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Standardized metrics to quantify solar energy-land relationships: A global systematic review

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  • Alexander E. Cagle
  • Morgan Shepherd
  • Steven M. Grodsky
  • Alona Armstrong
  • Sarah M. Jordaan
  • Rebecca R. Hernandez
Article number1035705
<mark>Journal publication date</mark>27/02/2023
<mark>Journal</mark>Frontiers in Sustainability
Number of pages18
Publication StatusPublished
<mark>Original language</mark>English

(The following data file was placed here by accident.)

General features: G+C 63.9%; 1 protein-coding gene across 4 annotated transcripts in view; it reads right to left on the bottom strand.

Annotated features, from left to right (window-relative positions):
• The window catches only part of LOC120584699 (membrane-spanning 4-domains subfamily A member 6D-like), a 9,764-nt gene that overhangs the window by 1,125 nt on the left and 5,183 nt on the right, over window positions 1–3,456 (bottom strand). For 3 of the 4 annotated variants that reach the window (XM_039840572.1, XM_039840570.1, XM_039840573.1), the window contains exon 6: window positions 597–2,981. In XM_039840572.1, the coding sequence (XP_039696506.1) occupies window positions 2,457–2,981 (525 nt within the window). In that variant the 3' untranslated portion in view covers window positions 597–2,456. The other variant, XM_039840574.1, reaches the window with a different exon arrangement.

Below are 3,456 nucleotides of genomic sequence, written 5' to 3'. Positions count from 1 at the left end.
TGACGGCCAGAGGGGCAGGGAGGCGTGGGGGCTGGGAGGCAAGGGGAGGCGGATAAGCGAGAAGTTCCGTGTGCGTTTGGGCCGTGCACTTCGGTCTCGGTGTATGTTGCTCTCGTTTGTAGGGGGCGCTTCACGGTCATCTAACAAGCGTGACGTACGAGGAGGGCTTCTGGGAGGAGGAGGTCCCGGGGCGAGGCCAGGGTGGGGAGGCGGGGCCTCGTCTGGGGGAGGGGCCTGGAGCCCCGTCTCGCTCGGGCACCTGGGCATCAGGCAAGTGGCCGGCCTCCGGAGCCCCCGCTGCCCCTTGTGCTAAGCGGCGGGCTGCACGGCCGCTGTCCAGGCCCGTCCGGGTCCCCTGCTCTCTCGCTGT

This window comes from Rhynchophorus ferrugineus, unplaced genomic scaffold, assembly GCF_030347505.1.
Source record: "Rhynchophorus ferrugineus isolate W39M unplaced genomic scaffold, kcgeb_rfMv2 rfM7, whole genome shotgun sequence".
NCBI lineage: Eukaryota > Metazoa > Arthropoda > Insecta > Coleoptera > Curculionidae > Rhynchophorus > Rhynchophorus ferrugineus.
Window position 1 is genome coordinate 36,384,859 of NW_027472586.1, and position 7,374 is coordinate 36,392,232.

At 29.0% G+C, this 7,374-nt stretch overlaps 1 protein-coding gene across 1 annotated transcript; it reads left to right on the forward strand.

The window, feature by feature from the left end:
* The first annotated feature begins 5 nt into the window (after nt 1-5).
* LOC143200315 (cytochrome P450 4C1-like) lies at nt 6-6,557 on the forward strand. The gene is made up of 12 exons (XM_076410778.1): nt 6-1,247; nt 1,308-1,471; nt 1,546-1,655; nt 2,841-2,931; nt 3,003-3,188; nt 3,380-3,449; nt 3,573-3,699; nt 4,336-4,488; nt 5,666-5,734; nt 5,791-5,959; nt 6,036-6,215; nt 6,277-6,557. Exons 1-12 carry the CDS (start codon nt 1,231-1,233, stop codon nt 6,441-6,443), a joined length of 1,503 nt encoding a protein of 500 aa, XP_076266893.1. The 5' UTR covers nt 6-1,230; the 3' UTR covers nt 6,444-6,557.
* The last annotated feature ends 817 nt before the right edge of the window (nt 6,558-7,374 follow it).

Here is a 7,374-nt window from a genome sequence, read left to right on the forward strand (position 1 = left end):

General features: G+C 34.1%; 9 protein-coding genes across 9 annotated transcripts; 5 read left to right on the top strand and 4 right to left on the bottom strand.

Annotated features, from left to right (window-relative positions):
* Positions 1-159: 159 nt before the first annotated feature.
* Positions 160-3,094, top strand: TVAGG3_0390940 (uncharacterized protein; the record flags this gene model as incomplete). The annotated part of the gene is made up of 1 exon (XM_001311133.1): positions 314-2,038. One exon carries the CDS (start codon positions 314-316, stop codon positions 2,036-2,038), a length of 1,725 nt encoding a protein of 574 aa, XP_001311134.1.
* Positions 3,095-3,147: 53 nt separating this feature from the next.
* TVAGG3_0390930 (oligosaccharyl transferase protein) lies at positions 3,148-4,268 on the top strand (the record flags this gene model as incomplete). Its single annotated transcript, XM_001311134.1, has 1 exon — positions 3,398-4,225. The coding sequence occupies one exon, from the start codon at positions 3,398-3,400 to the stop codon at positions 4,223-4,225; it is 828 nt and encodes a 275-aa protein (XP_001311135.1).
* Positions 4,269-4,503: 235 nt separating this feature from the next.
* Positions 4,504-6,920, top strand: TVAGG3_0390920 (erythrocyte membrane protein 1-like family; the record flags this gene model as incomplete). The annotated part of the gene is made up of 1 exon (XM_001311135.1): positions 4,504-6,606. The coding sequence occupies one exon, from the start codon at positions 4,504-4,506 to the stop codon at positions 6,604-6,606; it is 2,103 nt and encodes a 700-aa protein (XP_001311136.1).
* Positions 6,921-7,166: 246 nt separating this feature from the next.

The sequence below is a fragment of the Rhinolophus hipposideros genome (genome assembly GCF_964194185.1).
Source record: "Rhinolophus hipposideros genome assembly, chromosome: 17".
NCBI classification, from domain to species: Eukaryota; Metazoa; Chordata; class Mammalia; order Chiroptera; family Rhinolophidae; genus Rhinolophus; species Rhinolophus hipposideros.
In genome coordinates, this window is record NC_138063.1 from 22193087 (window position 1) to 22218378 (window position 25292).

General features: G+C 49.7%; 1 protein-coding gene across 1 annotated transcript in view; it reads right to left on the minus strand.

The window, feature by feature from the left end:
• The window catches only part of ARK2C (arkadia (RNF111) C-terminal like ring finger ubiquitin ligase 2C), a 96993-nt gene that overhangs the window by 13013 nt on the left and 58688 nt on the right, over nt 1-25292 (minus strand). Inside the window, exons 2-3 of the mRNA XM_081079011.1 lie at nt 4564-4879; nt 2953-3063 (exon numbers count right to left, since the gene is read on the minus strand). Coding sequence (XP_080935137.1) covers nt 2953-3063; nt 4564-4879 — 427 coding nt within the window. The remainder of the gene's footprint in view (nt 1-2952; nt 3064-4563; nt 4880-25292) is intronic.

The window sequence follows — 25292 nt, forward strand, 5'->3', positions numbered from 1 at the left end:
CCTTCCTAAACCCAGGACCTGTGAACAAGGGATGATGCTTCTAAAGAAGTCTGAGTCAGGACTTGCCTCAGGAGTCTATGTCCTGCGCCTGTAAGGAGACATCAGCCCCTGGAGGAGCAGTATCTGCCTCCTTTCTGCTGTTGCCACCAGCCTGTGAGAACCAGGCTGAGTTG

Ground-mounted solar energy installations, including photovoltaics (PV) and concentrating solar power (CSP), can have significant environmental, ecological, and sociocultural effects via land-use and land-cover change (LULCC). Research in disciplines ranging from engineering to environmental policy seeks to quantify solar energy-land (SE-land) interactions to better understand the comprehensive impacts of solar energy installations on society. However, increasing evidence shows that scholars across research disciplines employ disparate metrics to quantify SE-land interactions. While solar energy deployment helps to achieve progress toward sustainable development goals (SDG 7- affordable and clean energy), the inconsistent use of metrics to describe SE-land interactions may inhibit the understanding of the total environmental and ecological impacts of solar energy installations, potentially causing barriers to achieve concurrent SDG's such as life on land (SDG 15). We systematically reviewed 608 sources on SE-land relationships globally to identify and assess the most frequent metric terms and units used in published studies. In total, we identified 51 unique metric terms and 34 different units of measure describing SE-land relationships across 18 countries of author origin. We organized these findings into three distinct metric categories: (1) capacity-based (i.e., nominal), (2) generation-based, and (3) human population-based. We used the most frequently reported terms and units in each category to inform a standardized suite of metrics, which are: land-use efficiency (W/m2), annual and lifetime land transformation (m2/Wh), and solar footprint (m2/capita). This framework can facilitate greater consistency in the reporting of SE-land metrics and improved capacity for comparison and aggregations of trends, including SE-land modeling projections. Our study addresses the need for standardization while acknowledging the role for future methodological advancements. The results of our study may help guide scholars toward a common vernacular and application of metrics to inform decisions about solar energy development.